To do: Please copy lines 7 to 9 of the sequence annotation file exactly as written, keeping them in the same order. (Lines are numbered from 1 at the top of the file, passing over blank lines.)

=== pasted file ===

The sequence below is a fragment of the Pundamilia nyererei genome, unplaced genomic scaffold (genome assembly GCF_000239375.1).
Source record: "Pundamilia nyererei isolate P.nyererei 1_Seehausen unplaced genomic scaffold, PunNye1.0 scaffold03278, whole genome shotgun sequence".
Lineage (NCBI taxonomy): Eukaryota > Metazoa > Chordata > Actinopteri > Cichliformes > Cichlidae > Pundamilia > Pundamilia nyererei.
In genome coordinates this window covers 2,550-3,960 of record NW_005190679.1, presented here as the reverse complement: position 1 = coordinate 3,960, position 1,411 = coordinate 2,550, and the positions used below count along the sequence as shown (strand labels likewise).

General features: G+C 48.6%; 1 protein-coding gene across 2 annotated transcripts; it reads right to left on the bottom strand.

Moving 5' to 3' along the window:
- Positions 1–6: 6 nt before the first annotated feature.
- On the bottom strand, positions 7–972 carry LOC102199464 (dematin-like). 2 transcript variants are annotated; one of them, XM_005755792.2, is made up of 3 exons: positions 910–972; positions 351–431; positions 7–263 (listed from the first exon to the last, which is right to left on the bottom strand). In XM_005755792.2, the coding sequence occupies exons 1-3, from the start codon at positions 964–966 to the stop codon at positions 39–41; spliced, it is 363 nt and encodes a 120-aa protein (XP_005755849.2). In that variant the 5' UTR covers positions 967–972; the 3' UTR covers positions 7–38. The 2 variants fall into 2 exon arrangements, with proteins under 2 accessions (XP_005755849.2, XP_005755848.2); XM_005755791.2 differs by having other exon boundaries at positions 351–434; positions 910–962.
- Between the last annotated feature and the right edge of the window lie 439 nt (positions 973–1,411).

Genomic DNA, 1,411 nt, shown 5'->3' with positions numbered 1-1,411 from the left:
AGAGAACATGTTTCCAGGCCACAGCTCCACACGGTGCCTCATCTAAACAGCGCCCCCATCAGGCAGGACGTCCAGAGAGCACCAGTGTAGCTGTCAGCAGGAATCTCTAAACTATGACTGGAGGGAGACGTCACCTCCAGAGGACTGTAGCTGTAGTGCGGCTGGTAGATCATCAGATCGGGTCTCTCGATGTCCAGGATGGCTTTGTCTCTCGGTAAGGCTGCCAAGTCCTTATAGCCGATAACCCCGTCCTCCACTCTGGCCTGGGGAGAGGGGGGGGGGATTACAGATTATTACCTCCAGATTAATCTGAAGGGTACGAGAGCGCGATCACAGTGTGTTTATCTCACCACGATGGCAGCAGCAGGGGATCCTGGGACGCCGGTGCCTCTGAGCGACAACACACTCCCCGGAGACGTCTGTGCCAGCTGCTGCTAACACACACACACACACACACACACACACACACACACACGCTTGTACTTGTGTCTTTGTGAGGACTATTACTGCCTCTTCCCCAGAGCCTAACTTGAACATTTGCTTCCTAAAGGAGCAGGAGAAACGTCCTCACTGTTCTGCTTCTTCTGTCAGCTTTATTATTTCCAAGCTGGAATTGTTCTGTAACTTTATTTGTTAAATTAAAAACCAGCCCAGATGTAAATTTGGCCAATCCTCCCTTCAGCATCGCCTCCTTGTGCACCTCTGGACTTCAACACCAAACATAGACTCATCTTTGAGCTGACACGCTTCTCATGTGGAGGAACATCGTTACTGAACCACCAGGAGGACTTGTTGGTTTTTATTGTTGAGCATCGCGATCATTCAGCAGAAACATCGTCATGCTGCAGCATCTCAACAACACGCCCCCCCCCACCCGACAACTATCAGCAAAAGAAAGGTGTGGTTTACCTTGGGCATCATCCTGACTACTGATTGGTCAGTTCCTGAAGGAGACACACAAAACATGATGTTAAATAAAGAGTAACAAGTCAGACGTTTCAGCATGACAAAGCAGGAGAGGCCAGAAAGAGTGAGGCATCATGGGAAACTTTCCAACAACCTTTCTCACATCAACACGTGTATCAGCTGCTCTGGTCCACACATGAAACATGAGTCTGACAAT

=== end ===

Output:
- Positions 1–6: 6 nt before the first annotated feature.
- On the bottom strand, positions 7–972 carry LOC102199464 (dematin-like). 2 transcript variants are annotated; one of them, XM_005755792.2, is made up of 3 exons: positions 910–972; positions 351–431; positions 7–263 (listed from the first exon to the last, which is right to left on the bottom strand). In XM_005755792.2, the coding sequence occupies exons 1-3, from the start codon at positions 964–966 to the stop codon at positions 39–41; spliced, it is 363 nt and encodes a 120-aa protein (XP_005755849.2). In that variant the 5' UTR covers positions 967–972; the 3' UTR covers positions 7–38. The 2 variants fall into 2 exon arrangements, with proteins under 2 accessions (XP_005755849.2, XP_005755848.2); XM_005755791.2 differs by having other exon boundaries at positions 351–434; positions 910–962.
- Between the last annotated feature and the right edge of the window lie 439 nt (positions 973–1,411).